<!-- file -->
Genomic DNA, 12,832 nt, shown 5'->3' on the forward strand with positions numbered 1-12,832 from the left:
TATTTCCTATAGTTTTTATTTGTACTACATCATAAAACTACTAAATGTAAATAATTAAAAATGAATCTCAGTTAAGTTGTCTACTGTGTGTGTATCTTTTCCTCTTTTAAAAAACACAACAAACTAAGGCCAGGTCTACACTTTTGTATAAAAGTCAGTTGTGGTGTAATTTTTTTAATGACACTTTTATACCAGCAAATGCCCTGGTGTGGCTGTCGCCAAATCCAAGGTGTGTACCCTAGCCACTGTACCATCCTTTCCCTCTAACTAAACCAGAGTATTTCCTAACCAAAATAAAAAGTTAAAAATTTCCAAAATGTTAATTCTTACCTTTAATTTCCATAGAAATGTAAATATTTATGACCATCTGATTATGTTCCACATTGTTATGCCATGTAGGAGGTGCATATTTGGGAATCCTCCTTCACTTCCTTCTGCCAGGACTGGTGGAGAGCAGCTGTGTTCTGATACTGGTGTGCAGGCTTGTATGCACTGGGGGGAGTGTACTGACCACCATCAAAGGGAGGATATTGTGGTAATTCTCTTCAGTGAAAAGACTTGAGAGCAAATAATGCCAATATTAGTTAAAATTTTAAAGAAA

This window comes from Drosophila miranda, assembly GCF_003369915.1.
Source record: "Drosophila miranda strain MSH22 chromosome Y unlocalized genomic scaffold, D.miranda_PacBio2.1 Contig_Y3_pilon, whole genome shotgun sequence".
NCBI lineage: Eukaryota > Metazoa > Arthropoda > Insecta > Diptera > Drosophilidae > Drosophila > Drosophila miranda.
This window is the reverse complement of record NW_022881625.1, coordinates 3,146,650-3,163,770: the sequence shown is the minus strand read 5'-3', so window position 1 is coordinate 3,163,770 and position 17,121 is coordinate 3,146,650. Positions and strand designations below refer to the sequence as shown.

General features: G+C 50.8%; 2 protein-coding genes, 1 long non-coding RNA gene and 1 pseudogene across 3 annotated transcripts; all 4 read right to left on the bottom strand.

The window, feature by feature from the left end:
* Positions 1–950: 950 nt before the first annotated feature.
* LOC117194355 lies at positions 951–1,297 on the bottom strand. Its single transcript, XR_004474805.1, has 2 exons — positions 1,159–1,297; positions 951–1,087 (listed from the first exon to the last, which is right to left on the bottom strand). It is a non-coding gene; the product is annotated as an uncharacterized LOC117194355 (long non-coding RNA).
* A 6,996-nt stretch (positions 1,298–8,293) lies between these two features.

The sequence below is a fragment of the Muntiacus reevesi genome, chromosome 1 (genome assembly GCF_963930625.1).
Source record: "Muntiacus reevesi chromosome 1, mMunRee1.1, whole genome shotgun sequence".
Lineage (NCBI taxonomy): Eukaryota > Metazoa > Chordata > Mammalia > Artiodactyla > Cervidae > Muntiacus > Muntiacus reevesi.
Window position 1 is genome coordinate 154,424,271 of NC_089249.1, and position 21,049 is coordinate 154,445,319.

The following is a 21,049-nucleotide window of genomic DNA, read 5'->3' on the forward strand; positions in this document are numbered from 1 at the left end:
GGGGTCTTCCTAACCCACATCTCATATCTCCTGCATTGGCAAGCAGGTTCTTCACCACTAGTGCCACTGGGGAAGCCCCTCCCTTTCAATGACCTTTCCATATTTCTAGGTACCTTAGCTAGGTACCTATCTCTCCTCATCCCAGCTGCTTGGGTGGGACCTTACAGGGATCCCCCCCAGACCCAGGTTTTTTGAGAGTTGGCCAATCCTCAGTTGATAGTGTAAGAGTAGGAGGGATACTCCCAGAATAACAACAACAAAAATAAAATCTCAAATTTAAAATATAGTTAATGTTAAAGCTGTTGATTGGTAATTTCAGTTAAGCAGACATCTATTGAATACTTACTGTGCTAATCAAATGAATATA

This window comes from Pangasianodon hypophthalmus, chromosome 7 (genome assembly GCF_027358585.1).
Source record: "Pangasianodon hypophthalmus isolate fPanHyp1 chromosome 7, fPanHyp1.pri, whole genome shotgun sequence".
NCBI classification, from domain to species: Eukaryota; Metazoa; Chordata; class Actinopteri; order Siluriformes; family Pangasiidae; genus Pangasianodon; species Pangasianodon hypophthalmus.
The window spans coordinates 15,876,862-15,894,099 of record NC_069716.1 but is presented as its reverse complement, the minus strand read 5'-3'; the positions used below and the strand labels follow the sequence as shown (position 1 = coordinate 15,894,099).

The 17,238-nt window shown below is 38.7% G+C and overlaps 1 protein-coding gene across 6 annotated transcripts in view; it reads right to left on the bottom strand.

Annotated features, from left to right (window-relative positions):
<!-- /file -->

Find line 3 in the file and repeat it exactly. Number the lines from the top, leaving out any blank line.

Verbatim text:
This window comes from Drosophila miranda, assembly GCF_003369915.1.